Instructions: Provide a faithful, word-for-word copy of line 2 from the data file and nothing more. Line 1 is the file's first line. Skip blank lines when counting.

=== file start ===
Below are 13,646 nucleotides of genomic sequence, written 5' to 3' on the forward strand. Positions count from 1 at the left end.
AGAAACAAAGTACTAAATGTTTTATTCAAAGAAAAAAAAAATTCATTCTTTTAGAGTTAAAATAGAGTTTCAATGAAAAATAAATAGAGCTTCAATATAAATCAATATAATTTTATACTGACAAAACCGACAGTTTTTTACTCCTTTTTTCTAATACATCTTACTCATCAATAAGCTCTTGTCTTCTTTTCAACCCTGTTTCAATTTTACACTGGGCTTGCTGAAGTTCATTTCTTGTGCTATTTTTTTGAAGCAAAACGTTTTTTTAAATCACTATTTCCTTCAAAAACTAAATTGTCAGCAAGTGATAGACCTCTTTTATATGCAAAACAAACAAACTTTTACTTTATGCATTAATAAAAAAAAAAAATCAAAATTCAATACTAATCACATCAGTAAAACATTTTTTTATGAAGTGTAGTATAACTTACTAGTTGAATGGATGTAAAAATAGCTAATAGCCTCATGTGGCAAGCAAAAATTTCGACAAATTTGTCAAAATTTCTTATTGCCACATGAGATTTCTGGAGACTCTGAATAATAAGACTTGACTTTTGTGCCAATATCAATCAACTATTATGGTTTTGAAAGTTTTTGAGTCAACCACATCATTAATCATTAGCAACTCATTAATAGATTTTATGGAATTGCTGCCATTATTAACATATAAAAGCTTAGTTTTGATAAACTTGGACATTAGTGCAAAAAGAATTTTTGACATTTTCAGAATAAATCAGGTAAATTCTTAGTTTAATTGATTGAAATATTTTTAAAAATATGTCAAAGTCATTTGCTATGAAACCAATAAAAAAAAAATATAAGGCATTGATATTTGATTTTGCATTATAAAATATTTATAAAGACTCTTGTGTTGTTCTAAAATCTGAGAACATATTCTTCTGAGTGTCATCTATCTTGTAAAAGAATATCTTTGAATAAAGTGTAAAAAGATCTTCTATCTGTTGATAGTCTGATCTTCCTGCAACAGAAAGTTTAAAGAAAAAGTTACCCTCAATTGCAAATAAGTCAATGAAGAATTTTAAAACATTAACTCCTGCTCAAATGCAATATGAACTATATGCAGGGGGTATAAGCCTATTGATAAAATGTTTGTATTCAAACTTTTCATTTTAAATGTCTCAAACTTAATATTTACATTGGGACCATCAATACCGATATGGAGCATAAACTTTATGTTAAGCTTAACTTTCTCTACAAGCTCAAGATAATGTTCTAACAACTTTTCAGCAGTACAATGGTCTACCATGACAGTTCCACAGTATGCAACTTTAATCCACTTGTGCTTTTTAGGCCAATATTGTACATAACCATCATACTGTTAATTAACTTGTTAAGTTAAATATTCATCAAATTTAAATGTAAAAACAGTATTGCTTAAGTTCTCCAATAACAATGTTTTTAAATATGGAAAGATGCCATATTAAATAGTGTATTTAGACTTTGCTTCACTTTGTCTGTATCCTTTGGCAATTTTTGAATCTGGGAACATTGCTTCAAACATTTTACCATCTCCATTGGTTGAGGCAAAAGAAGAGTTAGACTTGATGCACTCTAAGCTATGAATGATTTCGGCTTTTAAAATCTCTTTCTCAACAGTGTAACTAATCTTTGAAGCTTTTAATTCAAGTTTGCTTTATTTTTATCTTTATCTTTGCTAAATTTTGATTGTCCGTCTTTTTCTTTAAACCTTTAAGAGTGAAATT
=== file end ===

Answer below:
AGAAACAAAGTACTAAATGTTTTATTCAAAGAAAAAAAAAATTCATTCTTTTAGAGTTAAAATAGAGTTTCAATGAAAAATAAATAGAGCTTCAATATAAATCAATATAATTTTATACTGACAAAACCGACAGTTTTTTACTCCTTTTTTCTAATACATCTTACTCATCAATAAGCTCTTGTCTTCTTTTCAACCCTGTTTCAATTTTACACTGGGCTTGCTGAAGTTCATTTCTTGTGCTATTTTTTTGAAGCAAAACGTTTTTTTAAATCACTATTTCCTTCAAAAACTAAATTGTCAGCAAGTGATAGACCTCTTTTATATGCAAAACAAACAAACTTTTACTTTATGCATTAATAAAAAAAAAAAATCAAAATTCAATACTAATCACATCAGTAAAACATTTTTTTATGAAGTGTAGTATAACTTACTAGTTGAATGGATGTAAAAATAGCTAATAGCCTCATGTGGCAAGCAAAAATTTCGACAAATTTGTCAAAATTTCTTATTGCCACATGAGATTTCTGGAGACTCTGAATAATAAGACTTGACTTTTGTGCCAATATCAATCAACTATTATGGTTTTGAAAGTTTTTGAGTCAACCACATCATTAATCATTAGCAACTCATTAATAGATTTTATGGAATTGCTGCCATTATTAACATATAAAAGCTTAGTTTTGATAAACTTGGACATTAGTGCAAAAAGAATTTTTGACATTTTCAGAATAAATCAGGTAAATTCTTAGTTTAATTGATTGAAATATTTTTAAAAATATGTCAAAGTCATTTGCTATGAAACCAATAAAAAAAAAATATAAGGCATTGATATTTGATTTTGCATTATAAAATATTTATAAAGACTCTTGTGTTGTTCTAAAATCTGAGAACATATTCTTCTGAGTGTCATCTATCTTGTAAAAGAATATCTTTGAATAAAGTGTAAAAAGATCTTCTATCTGTTGATAGTCTGATCTTCCTGCAACAGAAAGTTTAAAGAAAAAGTTACCCTCAATTGCAAATAAGTCAATGAAGAATTTTAAAACATTAACTCCTGCTCAAATGCAATATGAACTATATGCAGGGGGTATAAGCCTATTGATAAAATGTTTGTATTCAAACTTTTCATTTTAAATGTCTCAAACTTAATATTTACATTGGGACCATCAATACCGATATGGAGCATAAACTTTATGTTAAGCTTAACTTTCTCTACAAGCTCAAGATAATGTTCTAACAACTTTTCAGCAGTACAATGGTCTACCATGACAGTTCCACAGTATGCAACTTTAATCCACTTGTGCTTTTTAGGCCAATATTGTACATAACCATCATACTGTTAATTAACTTGTTAAGTTAAATATTCATCAAATTTAAATGTAAAAACAGTATTGCTTAAGTTCTCCAATAACAATGTTTTTAAATATGGAAAGATGCCATATTAAATAGTGTATTTAGACTTTGCTTCACTTTGTCTGTATCCTTTGGCAATTTTTGAATCTGGGAACATTGCTTCAAACATTTTACCATCTCCATTGGTTGAGGCAAAAGAAGAGTTAGACTTGATGCACTCTAAGCTATGAATGATTTCGGCTTTTAAAATCTCTTTCTCAACAGTGTAACTAATCTTTGAAGCTTTTAATTCAAGTTTGCTTTATTTTTATCTTTATCTTTGCTAAATTTTGATTGTCCGTCTTTTTCTTTAAACCTTTAAGAGTGAAATT